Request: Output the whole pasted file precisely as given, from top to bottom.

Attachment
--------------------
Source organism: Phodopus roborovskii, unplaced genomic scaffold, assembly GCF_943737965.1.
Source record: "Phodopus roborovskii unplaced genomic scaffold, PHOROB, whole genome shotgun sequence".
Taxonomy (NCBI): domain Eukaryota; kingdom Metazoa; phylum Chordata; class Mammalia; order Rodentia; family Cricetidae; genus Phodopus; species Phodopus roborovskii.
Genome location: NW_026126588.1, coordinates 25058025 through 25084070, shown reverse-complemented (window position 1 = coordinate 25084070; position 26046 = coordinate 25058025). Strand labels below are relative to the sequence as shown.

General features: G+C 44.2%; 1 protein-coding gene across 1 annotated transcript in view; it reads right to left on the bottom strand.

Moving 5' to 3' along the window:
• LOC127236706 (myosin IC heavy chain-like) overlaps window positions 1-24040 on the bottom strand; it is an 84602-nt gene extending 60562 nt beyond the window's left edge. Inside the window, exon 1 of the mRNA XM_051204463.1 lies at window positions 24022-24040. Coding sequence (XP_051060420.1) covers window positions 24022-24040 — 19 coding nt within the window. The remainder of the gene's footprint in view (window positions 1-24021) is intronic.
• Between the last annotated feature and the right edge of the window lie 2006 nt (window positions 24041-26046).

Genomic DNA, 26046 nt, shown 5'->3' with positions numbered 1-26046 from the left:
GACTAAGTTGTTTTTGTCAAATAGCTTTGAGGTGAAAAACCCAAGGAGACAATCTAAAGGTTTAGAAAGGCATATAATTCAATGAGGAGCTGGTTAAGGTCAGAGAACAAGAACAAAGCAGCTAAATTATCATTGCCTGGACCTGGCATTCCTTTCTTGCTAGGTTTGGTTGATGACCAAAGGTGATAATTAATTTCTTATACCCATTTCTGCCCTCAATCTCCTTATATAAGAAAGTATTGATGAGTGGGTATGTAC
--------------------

Source organism: Phodopus roborovskii, unplaced genomic scaffold, assembly GCF_943737965.1.
Source record: "Phodopus roborovskii unplaced genomic scaffold, PHOROB, whole genome shotgun sequence".
Taxonomy (NCBI): domain Eukaryota; kingdom Metazoa; phylum Chordata; class Mammalia; order Rodentia; family Cricetidae; genus Phodopus; species Phodopus roborovskii.
Genome location: NW_026126588.1, coordinates 25058025 through 25084070, shown reverse-complemented (window position 1 = coordinate 25084070; position 26046 = coordinate 25058025). Strand labels below are relative to the sequence as shown.

General features: G+C 44.2%; 1 protein-coding gene across 1 annotated transcript in view; it reads right to left on the bottom strand.

Moving 5' to 3' along the window:
• LOC127236706 (myosin IC heavy chain-like) overlaps window positions 1-24040 on the bottom strand; it is an 84602-nt gene extending 60562 nt beyond the window's left edge. Inside the window, exon 1 of the mRNA XM_051204463.1 lies at window positions 24022-24040. Coding sequence (XP_051060420.1) covers window positions 24022-24040 — 19 coding nt within the window. The remainder of the gene's footprint in view (window positions 1-24021) is intronic.
• Between the last annotated feature and the right edge of the window lie 2006 nt (window positions 24041-26046).

Genomic DNA, 26046 nt, shown 5'->3' with positions numbered 1-26046 from the left:
GACTAAGTTGTTTTTGTCAAATAGCTTTGAGGTGAAAAACCCAAGGAGACAATCTAAAGGTTTAGAAAGGCATATAATTCAATGAGGAGCTGGTTAAGGTCAGAGAACAAGAACAAAGCAGCTAAATTATCATTGCCTGGACCTGGCATTCCTTTCTTGCTAGGTTTGGTTGATGACCAAAGGTGATAATTAATTTCTTATACCCATTTCTGCCCTCAATCTCCTTATATAAGAAAGTATTGATGAGTGGGTATGTAC